﻿ New Analytical and Statistical Aggregate Functions

## New Analytical and Statistical Aggregate Functions

New analytical and statistical aggregate functions are available in SQL:

`CHECKSUM` computes the checksum of the input values or expression.

`KURTOSIS` functions `KURTOSIS_POP` and `KURTOSIS_SAMP` measure the tailedness of a data set where a higher value means more of the variance within the data set is the result of infrequent extreme deviations as opposed to frequent modestly sized deviations. Note that a normal distribution has a kurtosis of zero.

`SKEWNESS` functions `SKEWNESS_POP` and `SKEWNESS_SAMP` are measures of asymmetry in data. A positive skewness is means the data skews to the right of the center point. A negative skewness means the data skews to the left.

All of these new aggregate functions support the keywords `ALL`, `DISTINCT`, and `UNIQUE`.

`ANY_VALUE`, a function to simplify and optimize the performance of `GROUP BY` statements, returns a random value in a group and is optimized to return the first value in the group. It ensures that there are no comparisons for any incoming row and eliminates the necessity to specify every column as part of the `GROUP BY` clause.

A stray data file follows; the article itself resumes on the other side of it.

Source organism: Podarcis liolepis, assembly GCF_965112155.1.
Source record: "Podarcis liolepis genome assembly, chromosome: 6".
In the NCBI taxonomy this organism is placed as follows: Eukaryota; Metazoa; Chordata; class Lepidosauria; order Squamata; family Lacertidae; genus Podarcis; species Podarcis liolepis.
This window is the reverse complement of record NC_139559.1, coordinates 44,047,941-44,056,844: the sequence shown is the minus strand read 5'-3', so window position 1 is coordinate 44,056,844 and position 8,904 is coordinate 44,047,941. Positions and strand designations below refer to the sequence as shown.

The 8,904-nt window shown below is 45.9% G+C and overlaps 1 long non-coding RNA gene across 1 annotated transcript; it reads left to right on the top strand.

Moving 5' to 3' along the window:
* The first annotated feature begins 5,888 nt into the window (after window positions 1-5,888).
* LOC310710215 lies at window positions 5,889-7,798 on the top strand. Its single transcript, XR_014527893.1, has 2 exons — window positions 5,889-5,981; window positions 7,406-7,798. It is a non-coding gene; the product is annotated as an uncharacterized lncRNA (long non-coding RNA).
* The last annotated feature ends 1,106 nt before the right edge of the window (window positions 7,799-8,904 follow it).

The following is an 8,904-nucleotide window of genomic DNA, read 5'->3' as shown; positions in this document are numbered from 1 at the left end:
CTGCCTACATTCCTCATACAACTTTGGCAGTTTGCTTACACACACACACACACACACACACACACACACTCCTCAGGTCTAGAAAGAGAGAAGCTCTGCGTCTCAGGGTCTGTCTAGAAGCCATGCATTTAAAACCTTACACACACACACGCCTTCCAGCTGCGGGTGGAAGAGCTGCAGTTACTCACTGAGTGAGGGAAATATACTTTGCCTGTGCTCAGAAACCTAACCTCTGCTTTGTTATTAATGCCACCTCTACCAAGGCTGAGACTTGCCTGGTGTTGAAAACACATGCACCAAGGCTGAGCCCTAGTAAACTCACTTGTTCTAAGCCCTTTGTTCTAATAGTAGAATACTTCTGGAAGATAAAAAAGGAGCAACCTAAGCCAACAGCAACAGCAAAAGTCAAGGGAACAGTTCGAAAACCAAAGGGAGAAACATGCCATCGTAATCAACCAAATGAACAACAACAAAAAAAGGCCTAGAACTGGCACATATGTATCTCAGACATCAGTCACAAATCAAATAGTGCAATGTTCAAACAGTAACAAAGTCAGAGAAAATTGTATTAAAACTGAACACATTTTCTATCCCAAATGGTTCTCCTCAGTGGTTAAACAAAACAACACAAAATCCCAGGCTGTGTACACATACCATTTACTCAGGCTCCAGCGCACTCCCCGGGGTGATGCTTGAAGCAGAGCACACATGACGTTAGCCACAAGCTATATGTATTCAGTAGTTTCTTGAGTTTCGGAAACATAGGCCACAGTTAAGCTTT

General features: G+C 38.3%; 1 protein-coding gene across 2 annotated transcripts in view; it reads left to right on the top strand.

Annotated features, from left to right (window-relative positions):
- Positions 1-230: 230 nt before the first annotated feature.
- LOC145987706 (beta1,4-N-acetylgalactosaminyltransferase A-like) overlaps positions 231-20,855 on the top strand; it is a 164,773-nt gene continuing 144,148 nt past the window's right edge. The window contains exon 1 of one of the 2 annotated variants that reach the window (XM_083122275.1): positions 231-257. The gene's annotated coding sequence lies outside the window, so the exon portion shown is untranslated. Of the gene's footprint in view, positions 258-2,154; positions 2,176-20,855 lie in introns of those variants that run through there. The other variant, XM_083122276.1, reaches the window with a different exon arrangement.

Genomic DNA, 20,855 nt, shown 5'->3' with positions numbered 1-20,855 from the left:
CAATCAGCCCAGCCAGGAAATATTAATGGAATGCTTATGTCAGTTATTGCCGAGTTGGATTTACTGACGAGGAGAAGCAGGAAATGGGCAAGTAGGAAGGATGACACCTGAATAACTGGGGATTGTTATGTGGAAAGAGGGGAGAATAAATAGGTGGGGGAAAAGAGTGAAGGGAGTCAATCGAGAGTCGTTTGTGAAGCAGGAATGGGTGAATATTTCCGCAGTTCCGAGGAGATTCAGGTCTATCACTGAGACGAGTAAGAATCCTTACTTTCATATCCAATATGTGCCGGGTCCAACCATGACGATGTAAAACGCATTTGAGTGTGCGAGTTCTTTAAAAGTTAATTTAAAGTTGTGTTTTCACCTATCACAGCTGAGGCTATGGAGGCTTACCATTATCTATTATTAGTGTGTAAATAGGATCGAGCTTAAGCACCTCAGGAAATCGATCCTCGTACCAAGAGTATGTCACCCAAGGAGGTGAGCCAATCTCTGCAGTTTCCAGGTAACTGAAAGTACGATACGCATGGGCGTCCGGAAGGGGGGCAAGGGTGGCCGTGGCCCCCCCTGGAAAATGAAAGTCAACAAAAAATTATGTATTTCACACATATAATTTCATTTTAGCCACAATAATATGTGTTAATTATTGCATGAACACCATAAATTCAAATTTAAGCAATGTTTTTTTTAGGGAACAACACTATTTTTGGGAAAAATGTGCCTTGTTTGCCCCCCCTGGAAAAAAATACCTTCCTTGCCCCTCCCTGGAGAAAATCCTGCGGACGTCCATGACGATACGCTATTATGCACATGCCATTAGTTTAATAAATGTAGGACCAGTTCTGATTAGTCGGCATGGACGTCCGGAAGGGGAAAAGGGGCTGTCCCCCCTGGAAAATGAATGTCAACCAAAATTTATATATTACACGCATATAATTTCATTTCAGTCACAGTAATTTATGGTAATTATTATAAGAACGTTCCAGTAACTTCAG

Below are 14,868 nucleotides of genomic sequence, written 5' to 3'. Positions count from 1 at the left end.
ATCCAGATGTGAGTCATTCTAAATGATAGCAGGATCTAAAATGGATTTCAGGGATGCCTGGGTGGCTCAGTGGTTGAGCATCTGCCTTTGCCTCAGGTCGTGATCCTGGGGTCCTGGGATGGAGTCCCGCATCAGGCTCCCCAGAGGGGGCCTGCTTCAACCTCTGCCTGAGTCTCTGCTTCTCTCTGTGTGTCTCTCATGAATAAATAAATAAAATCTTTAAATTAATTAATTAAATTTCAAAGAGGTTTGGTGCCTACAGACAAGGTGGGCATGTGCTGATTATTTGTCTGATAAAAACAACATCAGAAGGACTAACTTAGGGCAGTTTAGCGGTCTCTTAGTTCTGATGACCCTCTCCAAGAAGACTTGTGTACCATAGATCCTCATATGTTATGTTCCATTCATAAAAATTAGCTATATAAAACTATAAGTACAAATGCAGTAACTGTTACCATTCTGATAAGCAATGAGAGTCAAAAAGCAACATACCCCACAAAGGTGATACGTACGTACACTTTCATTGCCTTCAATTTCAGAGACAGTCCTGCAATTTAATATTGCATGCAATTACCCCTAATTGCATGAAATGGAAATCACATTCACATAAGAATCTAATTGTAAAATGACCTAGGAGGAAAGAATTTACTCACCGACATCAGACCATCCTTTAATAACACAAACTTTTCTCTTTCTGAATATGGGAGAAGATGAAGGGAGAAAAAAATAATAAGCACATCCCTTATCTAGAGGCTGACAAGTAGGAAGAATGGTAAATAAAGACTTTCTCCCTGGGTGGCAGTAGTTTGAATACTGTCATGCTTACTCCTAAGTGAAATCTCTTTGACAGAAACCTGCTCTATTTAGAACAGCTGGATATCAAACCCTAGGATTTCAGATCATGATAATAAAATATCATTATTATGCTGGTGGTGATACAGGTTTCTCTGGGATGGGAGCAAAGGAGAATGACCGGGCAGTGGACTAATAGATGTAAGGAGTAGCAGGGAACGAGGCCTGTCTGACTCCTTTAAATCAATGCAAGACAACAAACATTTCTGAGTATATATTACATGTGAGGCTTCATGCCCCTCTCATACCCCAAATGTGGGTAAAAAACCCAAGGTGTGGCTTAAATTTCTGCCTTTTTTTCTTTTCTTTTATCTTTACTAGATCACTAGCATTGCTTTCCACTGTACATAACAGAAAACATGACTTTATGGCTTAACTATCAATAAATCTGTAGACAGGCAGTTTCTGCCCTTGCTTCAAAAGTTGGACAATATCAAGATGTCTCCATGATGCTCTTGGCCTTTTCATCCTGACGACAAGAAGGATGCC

With these additional SQL aggregation functions, you can write more efficient code and benefit from faster in-database processing.

Practice: Detecting Data Tampering with the CHECKSUM Function

This practice shows how to use the `CHECKSUM` aggregate function to detect changes in a table. The function can be applied on a column, a constant, a bind variable, or an expression involving them. All datatypes except ADT and JSON are supported. The order of the rows in the table does not affect the result.

Practice: Measuring Asymmetry in Data with the SKEWNESS Functions

This practice shows how to use the `SKEWNESS_POP` and `SKEWNESS_SAMP` aggregate functions to measure asymmetry in data. For a given set of values, the result of population skewness (`SKEWNESS_POP`) and sample skewness (`SKEWNESS_SAMP`) are always deterministic.

Practice: Measuring Tailedness of Data with the KURTOSIS Functions

This practice shows how to use the `KURTOSIS_POP` and `KURTOSIS_SAMP` aggregate functions to measure tailedness of data. Higher kurtosis means more of the variance is the result of infrequent extreme deviations, as opposed to frequent modestly sized deviations. A normal distribution has a kurtosis of zero.